Galanthus nivalis Berthille
A quirky and extremely rare snowdrop.
We were lucky to obtain a couple of bulbs in 2014 from Blandine’s garden, and although initially slow to increase, now seem well established and bilking up nicely – the time has come to split them as it was filling it’s basket.
The photos show the original plants we bought, and clearly show the strange additional inner segments that drop down lower than the main inner segments, like some strange lamp shade – sadly I forgot to take photos of my plants earlier this year, but about 90% show this strange habit, it is presumed the ones that did not were immature bulbs.
Usually flowers in late February and early March.
What will you receive?
Depending on the time of year, you will receive either a:dormant bulbs, b:newly sprouting bulbs, c:snowdrops in flower, d:snowdrops “in the green”
The snowdrop is currently growing in its own pot and may or may not have bulb-lets attached, we do not separate these off – they will be included with the main bulb.
All bulbs will have the compost washed off prior to posting – this minimises damage in posting and reduces weight so we can keep postage costs low.
Flowering bulbs and bulbs “in the green” will be wrapped in damp tissue/kitchen roll and plastic film, then boxed – dormant bulbs are packed in damp vermiculite.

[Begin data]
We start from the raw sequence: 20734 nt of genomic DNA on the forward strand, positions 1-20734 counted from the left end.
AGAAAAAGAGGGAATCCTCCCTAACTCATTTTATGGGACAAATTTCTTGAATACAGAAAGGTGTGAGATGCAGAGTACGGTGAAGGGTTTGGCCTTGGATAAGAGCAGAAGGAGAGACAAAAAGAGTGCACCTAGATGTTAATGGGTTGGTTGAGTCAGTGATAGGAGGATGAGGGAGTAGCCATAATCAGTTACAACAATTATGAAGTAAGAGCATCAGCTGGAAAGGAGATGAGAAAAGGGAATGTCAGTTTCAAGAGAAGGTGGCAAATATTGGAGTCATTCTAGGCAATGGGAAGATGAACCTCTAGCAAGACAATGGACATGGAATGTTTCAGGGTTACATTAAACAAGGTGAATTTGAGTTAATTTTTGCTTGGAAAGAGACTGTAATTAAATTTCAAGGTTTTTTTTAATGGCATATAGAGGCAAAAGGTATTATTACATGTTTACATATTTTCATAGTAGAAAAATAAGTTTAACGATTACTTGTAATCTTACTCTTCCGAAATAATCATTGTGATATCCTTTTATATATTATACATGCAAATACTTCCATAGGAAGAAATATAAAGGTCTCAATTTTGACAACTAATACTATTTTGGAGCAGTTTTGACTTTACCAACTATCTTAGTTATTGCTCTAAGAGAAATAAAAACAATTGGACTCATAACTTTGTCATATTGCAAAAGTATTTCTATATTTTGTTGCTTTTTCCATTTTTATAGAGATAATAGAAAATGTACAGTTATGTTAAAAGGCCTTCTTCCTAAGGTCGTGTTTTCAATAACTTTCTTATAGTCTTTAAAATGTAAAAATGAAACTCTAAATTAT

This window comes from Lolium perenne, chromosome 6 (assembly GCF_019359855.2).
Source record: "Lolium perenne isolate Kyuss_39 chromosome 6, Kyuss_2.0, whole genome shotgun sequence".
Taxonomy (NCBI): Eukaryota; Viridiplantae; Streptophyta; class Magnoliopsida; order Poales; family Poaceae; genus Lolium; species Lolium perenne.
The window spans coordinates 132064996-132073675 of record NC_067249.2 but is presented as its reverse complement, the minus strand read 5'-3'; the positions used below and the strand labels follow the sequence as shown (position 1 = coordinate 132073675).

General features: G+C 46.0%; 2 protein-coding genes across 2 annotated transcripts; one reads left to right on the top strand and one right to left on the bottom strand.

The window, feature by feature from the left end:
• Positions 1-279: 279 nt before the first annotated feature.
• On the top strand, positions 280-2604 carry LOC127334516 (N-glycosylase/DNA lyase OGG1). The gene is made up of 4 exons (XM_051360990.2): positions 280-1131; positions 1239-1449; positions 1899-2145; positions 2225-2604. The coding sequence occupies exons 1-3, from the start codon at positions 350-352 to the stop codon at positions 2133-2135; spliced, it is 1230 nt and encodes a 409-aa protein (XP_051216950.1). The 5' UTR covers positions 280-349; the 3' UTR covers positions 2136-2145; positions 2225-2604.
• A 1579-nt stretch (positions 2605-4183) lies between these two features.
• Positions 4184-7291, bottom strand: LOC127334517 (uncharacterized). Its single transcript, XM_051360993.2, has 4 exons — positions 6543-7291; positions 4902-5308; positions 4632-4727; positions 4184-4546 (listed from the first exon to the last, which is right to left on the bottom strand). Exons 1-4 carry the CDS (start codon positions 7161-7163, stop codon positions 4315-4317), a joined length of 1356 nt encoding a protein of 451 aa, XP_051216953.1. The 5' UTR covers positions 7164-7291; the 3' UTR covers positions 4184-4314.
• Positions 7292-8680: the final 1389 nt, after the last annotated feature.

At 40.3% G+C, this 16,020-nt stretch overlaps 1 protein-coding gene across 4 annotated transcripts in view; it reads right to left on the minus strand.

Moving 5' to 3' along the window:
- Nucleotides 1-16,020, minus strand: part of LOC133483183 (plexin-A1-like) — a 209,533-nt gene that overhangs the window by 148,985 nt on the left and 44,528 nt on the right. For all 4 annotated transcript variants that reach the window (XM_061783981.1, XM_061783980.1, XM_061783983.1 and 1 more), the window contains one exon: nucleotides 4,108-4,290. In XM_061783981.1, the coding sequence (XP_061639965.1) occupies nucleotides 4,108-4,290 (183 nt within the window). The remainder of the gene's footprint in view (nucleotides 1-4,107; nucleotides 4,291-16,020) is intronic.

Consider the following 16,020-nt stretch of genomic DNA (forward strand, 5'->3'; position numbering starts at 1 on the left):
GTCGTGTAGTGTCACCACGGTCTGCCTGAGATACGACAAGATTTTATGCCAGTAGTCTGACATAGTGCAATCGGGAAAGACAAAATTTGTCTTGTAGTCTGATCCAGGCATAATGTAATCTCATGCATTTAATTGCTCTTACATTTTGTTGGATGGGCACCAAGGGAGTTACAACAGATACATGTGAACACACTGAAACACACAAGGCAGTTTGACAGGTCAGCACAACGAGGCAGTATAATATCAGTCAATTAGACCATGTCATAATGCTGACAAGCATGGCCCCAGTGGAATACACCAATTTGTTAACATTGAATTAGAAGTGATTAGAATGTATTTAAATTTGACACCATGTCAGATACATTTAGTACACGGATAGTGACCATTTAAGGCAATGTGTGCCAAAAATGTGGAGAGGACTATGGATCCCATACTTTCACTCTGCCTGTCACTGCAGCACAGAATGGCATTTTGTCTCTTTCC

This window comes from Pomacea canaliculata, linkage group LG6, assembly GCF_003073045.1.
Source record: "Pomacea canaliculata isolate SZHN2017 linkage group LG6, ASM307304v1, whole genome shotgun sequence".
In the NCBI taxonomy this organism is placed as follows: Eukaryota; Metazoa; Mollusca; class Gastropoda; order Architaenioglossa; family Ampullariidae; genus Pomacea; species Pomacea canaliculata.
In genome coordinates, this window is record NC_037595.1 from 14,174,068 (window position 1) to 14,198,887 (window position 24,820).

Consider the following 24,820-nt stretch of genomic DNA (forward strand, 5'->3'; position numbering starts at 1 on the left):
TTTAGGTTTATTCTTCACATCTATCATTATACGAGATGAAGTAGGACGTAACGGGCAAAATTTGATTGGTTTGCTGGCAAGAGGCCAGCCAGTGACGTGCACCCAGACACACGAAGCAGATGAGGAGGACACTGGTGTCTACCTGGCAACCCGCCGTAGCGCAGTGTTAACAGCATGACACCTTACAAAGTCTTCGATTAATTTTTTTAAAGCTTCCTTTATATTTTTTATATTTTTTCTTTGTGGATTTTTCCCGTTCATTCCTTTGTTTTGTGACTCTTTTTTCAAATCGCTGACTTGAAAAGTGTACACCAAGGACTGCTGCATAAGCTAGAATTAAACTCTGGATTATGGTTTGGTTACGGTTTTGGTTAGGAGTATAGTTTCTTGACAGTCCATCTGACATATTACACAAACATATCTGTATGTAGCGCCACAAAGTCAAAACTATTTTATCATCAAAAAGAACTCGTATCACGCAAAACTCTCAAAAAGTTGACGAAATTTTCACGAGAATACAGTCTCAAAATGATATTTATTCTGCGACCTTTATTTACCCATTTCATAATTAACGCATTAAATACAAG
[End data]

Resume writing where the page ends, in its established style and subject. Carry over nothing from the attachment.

Please pot up or plant out as soon as you receive it.
Dig a hole to the depth that the bulb was previous planted (where the leaves change from white to green) or slightly deeper, pop in the bulb, and firm the soil back around the bulb to ensure no air-pockets.
If your soil is prone to water logging incorporate plenty of grit or sand to the area around the bulbs as well as the planting hole.
If your soil is sandy and exceptionally free draining then mix leaf-mould or compost into the area around the bulbs as well as the planting hole.
If your borders are visited regularly by voles or moles, then we recommend planting in pond baskets so that the bulbs are neither lifted onto the surface of the soil, or buried too deep by their soil excavating habits.